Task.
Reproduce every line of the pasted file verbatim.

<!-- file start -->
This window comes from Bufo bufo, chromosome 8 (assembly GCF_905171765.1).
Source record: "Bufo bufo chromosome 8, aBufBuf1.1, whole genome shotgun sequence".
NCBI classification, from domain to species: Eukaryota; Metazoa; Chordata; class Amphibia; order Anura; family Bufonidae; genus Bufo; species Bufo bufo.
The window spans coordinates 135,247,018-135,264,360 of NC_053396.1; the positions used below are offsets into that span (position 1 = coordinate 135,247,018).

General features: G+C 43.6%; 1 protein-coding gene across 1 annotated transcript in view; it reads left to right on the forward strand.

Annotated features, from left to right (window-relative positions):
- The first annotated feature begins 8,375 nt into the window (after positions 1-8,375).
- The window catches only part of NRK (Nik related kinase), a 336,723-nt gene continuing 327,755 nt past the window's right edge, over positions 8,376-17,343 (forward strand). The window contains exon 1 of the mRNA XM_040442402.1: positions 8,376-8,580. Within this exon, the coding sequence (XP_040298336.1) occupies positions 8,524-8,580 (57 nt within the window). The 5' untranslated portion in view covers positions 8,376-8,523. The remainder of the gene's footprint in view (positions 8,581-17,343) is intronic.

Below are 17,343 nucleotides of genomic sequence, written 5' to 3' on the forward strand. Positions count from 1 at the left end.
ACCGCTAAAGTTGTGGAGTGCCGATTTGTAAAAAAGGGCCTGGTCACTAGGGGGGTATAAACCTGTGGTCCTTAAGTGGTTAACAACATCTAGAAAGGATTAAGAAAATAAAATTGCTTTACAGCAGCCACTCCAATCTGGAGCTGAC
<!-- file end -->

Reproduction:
This window comes from Bufo bufo, chromosome 8 (assembly GCF_905171765.1).
Source record: "Bufo bufo chromosome 8, aBufBuf1.1, whole genome shotgun sequence".
NCBI classification, from domain to species: Eukaryota; Metazoa; Chordata; class Amphibia; order Anura; family Bufonidae; genus Bufo; species Bufo bufo.
The window spans coordinates 135,247,018-135,264,360 of NC_053396.1; the positions used below are offsets into that span (position 1 = coordinate 135,247,018).

General features: G+C 43.6%; 1 protein-coding gene across 1 annotated transcript in view; it reads left to right on the forward strand.

Annotated features, from left to right (window-relative positions):
- The first annotated feature begins 8,375 nt into the window (after positions 1-8,375).
- The window catches only part of NRK (Nik related kinase), a 336,723-nt gene continuing 327,755 nt past the window's right edge, over positions 8,376-17,343 (forward strand). The window contains exon 1 of the mRNA XM_040442402.1: positions 8,376-8,580. Within this exon, the coding sequence (XP_040298336.1) occupies positions 8,524-8,580 (57 nt within the window). The 5' untranslated portion in view covers positions 8,376-8,523. The remainder of the gene's footprint in view (positions 8,581-17,343) is intronic.

Below are 17,343 nucleotides of genomic sequence, written 5' to 3' on the forward strand. Positions count from 1 at the left end.
ACCGCTAAAGTTGTGGAGTGCCGATTTGTAAAAAAGGGCCTGGTCACTAGGGGGGTATAAACCTGTGGTCCTTAAGTGGTTAACAACATCTAGAAAGGATTAAGAAAATAAAATTGCTTTACAGCAGCCACTCCAATCTGGAGCTGAC